"Many donors wanted proof of a humanitarian catastrophe before acting to prevent one," the report says. "Sophisticated early warning systems first forecast a likely emergency as early as August 2010, but the full-scale response was not launched until July 2011." By that time it says, "malnutrition rates in parts of East Africa had gone far beyond the emergency threshold and there was high profile media coverage of the crisis"
Between 50,000 and 100,000 people died in Kenya, Ethiopia and Somalia. At one stage during the famine the United Nations estimated that 10 million people were in need of humanitarian assistance.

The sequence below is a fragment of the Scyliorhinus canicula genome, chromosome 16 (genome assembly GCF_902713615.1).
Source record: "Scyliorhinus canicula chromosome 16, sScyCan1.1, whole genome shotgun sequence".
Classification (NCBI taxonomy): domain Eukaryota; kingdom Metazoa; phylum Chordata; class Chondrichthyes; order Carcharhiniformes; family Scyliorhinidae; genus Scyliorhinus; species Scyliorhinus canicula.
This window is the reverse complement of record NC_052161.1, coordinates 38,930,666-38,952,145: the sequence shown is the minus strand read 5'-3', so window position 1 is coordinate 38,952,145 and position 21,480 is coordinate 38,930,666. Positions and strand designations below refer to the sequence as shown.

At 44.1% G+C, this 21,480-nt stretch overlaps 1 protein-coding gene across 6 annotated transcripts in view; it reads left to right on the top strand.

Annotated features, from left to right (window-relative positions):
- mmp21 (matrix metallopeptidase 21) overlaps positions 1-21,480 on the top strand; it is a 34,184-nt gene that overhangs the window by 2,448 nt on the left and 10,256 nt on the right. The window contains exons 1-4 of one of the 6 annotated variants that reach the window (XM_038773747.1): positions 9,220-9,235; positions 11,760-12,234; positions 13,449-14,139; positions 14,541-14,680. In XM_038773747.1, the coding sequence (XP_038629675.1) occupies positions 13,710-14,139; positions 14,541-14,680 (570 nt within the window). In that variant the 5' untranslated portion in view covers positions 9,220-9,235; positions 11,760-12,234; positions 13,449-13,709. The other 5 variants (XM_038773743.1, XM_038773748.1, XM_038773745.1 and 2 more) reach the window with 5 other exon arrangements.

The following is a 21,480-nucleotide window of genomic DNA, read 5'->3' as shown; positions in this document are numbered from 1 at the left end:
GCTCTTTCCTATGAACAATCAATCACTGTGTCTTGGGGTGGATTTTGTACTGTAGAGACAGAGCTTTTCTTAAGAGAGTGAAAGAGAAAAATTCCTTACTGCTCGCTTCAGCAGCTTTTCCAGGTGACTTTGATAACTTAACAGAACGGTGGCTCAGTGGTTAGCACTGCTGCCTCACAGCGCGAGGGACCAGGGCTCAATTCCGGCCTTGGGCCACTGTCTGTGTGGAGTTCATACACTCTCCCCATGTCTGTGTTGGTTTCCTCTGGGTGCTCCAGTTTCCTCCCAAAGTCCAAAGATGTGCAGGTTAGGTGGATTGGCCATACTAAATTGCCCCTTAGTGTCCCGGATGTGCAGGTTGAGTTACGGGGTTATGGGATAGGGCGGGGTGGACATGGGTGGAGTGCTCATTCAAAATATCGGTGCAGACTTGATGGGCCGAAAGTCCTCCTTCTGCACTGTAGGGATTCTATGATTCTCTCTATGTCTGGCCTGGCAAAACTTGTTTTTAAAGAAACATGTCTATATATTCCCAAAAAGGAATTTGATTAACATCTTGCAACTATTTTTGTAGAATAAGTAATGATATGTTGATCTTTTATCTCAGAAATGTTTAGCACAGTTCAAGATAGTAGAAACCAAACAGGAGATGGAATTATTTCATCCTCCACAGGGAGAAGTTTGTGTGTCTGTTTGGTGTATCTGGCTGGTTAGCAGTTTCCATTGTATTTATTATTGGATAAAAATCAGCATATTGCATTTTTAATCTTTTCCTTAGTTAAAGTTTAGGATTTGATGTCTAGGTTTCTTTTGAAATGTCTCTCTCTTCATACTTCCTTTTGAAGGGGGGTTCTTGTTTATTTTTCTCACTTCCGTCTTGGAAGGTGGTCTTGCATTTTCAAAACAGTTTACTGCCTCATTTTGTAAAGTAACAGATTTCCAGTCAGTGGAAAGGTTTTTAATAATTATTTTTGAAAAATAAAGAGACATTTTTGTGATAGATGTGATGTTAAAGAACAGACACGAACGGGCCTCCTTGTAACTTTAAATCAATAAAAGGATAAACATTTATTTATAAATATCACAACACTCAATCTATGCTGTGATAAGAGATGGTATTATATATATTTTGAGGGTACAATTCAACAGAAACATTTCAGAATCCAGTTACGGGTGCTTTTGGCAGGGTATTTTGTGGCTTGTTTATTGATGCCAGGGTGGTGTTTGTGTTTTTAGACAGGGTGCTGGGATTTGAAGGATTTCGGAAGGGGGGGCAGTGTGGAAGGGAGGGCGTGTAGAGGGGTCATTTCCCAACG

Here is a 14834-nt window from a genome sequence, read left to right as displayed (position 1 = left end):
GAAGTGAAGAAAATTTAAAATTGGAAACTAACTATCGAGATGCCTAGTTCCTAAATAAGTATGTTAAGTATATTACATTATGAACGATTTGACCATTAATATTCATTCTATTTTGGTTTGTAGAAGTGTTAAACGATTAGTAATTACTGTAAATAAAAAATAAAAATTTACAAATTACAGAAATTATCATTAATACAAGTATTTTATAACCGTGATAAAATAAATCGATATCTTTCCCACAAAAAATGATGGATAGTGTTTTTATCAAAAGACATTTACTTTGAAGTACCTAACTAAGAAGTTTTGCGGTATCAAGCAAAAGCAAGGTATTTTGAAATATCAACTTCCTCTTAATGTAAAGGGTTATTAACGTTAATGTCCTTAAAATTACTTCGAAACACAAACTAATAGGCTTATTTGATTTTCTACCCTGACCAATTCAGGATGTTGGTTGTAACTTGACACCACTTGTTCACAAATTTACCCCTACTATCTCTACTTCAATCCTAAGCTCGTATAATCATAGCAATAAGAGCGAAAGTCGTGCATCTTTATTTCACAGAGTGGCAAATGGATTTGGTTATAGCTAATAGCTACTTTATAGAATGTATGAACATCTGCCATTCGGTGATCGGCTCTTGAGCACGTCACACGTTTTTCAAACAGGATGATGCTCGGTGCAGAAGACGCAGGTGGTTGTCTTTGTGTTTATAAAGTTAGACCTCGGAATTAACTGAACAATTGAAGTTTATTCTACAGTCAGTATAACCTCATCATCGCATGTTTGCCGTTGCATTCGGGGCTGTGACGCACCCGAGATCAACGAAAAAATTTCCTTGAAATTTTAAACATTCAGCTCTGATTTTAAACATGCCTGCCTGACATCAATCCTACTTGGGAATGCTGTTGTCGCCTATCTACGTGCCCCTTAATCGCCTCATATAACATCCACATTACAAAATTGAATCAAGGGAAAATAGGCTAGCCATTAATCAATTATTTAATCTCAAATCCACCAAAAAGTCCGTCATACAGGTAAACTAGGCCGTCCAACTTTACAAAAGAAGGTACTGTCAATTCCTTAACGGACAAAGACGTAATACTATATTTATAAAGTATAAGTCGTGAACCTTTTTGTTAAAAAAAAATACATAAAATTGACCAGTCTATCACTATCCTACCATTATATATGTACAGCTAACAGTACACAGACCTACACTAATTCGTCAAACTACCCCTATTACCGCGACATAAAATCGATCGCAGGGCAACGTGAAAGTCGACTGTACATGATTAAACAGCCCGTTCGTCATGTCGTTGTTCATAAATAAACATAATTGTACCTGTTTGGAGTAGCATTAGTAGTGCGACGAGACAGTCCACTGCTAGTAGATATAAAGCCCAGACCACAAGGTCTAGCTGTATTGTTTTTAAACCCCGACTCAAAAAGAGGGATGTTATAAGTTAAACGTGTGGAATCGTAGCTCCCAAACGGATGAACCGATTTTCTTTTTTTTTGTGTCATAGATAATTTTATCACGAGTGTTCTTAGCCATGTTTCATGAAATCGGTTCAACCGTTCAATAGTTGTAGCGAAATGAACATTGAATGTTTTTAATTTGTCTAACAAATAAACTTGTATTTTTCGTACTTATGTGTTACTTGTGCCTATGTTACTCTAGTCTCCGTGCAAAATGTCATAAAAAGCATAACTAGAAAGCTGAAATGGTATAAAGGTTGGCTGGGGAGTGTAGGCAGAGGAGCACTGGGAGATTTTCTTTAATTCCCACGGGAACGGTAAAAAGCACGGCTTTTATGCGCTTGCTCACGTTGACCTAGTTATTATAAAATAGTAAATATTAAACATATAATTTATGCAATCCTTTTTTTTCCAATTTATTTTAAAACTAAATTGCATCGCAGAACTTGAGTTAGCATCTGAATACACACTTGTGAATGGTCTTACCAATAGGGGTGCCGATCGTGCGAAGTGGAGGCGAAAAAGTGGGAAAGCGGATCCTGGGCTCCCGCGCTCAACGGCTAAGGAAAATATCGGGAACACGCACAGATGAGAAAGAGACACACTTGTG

Oxfam's Chief Executive, Barbara Stocking said "It is shocking that the poorest people are still bearing the brunt of a failure to respond swiftly and decisively."
Save the Children's Chief Executive, Justin Forsyth, said clear warnings had been ignored. "We can no longer allow this grotesque situation to continue; where the world knows an emergency is coming but ignores it until confronted with TV pictures of desperately malnourished children"